UK inflation hits 41-year high of 11.1% due to soaring energy costs

Figure up from last month's 10.1 per cent and higher than expected

The UK economy is in the eye of a storm. Bloomberg
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Inflation in the UK has hit a 41-year high as soaring food, fuel and energy prices drove up the Consumer Price Index once again.

The annual rate rose to a higher-than-expected 11.1 per cent, up from 10.1 per cent last month, the Office for National Statistics said on Wednesday.

The increase was stronger than the Bank of England's 10.9 per cent forecast and the 10.7 per cent median predicted by economists.

Inflation would have reached 13.8 per cent had the government not introduced an energy price guarantee that limited the increase in electricity and natural gas prices, the ONS said.

Experts said the rise would heighten demand for the government to do more to ease the nation’s cost-of-living crisis when it reveals new tax and spending plans on Thursday.

Chancellor Jeremy Hunt said “tough but necessary” decisions were required to tackle rising prices.

“It is our duty to help the Bank of England in their mission to return inflation to target by acting responsibly with the nation’s finances,” he said.

“That requires some tough but necessary decisions on tax and spending to help balance the books.”

The BoE this month announced its biggest interest rate rise since 1989 to combat inflation and warned the UK economy may experience a record-long recession until mid-2024.

The bank said it was lifting borrowing costs by 0.75 percentage points to 3 per cent, the highest level since the 2008 global financial crisis, to cool UK inflation that it predicted would peak at almost 11 per cent — lower than it is now.

Experts said the latest rise in inflation added to the pressure on the BoE to raise interest rates again.

The ONS said gas prices had jumped nearly 130 per cent in the past year, while the price of electricity has risen by 66 per cent.

Families were also hit by rising food costs, which pushed up the cost of living to eye-watering levels.

The rise in inflation — the biggest since March to April — comes despite the government's support package, which has sought to limit Ofgem's energy price cap at about £2,500 a year.

Grant Fitzner, chief economist at the ONS, said the energy price cap could not stop rising gas and electricity costs, as well as the price of food, driving up inflation.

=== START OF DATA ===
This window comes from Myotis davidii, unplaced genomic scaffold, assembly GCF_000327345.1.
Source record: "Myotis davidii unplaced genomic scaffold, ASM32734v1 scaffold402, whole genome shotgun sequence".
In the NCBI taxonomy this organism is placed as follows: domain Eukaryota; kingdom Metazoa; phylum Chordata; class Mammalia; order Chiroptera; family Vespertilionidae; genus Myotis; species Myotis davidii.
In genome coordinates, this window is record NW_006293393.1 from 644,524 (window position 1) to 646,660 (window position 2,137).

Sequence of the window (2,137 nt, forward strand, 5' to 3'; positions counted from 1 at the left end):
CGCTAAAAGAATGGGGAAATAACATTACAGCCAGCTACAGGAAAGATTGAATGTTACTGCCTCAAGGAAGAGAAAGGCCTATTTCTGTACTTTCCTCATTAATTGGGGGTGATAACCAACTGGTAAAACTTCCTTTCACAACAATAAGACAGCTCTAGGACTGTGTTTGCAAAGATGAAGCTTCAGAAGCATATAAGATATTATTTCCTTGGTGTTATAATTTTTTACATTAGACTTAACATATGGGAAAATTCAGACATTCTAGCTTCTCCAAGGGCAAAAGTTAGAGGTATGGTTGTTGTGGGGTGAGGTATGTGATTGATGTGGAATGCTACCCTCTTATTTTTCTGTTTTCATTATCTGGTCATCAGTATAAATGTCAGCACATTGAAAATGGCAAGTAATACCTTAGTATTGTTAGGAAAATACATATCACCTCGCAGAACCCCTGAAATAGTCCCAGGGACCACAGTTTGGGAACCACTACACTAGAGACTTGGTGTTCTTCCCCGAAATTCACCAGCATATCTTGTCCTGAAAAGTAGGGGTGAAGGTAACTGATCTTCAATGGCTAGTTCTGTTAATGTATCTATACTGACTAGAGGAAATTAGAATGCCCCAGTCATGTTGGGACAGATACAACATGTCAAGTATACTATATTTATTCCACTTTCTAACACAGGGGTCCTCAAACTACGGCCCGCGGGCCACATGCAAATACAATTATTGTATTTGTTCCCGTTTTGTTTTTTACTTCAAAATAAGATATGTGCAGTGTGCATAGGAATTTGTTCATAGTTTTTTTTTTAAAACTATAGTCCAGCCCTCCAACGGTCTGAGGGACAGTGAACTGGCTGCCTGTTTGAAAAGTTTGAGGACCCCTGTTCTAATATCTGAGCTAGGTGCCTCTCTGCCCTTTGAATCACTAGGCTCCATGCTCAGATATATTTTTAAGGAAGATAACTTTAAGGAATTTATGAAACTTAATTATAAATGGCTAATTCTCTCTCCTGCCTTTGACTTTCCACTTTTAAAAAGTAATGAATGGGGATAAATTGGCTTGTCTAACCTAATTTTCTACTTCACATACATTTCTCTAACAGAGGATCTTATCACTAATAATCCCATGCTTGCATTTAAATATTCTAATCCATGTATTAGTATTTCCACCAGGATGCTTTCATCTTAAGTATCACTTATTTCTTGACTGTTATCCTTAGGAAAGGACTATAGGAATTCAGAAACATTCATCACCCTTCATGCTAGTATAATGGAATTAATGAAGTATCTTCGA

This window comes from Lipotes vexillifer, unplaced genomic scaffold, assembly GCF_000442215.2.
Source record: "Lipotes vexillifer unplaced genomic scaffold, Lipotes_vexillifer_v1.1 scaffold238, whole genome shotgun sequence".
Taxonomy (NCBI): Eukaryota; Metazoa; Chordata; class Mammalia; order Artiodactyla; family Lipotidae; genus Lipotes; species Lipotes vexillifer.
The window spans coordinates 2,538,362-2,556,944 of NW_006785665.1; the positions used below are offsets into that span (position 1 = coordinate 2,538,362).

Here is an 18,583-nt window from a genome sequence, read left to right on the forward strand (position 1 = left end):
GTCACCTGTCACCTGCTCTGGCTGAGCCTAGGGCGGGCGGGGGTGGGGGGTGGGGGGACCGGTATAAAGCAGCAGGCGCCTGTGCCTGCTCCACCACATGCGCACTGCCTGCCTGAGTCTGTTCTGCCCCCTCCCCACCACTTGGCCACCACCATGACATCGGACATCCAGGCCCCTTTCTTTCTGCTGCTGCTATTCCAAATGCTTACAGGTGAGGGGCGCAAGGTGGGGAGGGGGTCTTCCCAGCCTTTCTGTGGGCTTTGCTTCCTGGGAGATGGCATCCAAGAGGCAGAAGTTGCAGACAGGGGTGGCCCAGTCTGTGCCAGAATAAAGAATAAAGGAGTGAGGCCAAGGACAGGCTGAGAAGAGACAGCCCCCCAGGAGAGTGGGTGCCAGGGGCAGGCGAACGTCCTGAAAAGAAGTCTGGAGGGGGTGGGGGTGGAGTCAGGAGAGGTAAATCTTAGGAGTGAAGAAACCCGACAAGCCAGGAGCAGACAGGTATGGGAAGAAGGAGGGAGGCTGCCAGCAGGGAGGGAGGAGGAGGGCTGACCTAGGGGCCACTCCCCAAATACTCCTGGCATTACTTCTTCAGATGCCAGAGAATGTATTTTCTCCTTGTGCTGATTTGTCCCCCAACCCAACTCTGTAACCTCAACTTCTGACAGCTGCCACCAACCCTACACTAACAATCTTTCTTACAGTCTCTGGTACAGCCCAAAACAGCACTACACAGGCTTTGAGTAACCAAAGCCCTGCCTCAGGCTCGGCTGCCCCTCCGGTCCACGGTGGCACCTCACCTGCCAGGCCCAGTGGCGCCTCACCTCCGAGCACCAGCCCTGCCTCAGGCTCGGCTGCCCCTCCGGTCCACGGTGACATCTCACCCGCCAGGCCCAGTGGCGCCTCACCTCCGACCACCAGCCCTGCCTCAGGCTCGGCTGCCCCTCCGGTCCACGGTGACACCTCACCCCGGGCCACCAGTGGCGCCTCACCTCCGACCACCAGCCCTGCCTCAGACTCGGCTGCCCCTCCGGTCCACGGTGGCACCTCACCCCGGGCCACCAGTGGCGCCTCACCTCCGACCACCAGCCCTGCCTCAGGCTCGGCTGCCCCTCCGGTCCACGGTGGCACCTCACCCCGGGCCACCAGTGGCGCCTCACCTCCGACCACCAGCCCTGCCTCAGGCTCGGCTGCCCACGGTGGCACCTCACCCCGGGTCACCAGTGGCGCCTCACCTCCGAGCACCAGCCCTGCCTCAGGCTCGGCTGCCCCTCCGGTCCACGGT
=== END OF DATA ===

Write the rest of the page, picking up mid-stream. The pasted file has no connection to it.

He added: “These were partially offset by motor fuels, where average petrol prices fell on the month, while the price for diesel rose taking the disparity in price between the two fuels to the highest on record.

“There was further evidence that costs facing businesses are rising more slowly, driven by crude oil and petroleum prices.”

The pound rose as much as 0.3 per cent to $1.1901 after the release.

Money markets add as much as 10 basis points to rate increase bets, pricing interest rates to peak around 4.65 per cent by August.

“It is still unclear if we are reaching peak inflation for the year but nevertheless this is a tough period for public markets,” said Andrew Aldridge, a partner at Deepbridge Capital.

Alice Haine, personal finance analyst at Bestinvest, the DIY investment platform and coaching service, said current levels of inflation were “difficult for consumers to digest when you consider all the other challenges hammering household finances at the moment — from rapidly rising interest rates to falling real incomes, a looming recession and the prospect of higher taxes in this week’s Autumn Statement”.

“Inflation has been on the rise since the second quarter of 2021 when pandemic-fuelled supply chain shortages converged with soaring consumer demand as economies reopened from lockdown.”

She said inflation was likely to ease going forward, with an expected raft of tax rises, interest rates at 3 per cent and climbing, and mortgage costs still high compared to the past decade.

Andrew Megson, chief executive of My Pension Expert, said research by the company showed that more than a quarter (26 per cent) of people in Britain aged 40 and above no longer had confidence in their pension due to such economic volatility.

“Something must be done to alleviate this crippling financial pressure,” he said.

“All eyes will be on the Chancellor tomorrow, with the hope that he can provide some much-needed reassurances to struggling pension planners. Finally, giving a clear answer regarding the future of the triple lock would be a step in the right direction. However, such action alone will not be enough.

“The government must provide long-term support to help Britons better understand their financial situation and make informed choices to protect their money.”

Updated: November 16, 2022, 10:52 AM